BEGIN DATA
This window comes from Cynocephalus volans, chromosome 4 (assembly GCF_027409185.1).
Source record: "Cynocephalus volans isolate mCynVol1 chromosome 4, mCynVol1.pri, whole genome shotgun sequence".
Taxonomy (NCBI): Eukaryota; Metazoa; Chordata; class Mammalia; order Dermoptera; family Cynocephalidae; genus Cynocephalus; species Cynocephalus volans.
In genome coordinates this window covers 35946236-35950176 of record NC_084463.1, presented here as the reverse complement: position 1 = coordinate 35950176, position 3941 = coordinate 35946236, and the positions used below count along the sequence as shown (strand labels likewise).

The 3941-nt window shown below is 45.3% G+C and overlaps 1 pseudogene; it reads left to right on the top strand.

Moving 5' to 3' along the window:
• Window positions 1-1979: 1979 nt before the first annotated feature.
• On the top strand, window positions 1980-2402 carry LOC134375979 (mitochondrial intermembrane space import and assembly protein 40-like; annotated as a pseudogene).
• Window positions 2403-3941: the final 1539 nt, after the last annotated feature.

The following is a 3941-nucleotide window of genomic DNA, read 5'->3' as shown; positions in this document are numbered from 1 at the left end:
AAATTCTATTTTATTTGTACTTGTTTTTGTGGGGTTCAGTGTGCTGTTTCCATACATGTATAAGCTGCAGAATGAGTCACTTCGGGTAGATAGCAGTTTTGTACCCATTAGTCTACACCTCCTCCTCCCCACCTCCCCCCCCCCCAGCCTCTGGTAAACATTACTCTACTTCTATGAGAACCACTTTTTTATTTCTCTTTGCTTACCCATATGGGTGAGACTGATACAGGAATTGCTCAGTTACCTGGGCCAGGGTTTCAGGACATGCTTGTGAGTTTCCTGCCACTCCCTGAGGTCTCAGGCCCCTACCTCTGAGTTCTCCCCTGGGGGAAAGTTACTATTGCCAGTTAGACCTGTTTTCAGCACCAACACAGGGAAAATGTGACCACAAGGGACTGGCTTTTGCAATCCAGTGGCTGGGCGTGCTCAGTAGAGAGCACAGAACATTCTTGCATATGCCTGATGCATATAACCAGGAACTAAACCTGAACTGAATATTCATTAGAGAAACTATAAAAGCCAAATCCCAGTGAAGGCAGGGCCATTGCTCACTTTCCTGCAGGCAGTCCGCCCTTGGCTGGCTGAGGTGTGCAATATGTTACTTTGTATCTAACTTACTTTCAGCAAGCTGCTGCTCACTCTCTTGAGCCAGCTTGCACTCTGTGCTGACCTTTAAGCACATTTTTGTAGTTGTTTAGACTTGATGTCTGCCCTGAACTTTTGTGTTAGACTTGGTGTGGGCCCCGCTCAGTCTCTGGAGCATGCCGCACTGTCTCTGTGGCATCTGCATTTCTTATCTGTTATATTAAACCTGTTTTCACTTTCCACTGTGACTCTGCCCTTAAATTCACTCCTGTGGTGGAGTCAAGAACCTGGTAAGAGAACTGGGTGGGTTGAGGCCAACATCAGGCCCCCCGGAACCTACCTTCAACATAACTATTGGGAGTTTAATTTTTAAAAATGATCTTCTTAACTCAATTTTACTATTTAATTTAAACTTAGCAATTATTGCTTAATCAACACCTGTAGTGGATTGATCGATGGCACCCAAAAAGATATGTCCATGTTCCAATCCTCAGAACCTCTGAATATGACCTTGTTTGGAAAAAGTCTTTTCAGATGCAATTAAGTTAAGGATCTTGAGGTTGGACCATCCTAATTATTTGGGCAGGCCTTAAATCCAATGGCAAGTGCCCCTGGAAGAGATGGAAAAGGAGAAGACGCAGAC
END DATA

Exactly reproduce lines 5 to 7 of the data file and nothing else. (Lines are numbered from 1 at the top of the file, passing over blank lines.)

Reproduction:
The 3941-nt window shown below is 45.3% G+C and overlaps 1 pseudogene; it reads left to right on the top strand.

Moving 5' to 3' along the window:
• Window positions 1-1979: 1979 nt before the first annotated feature.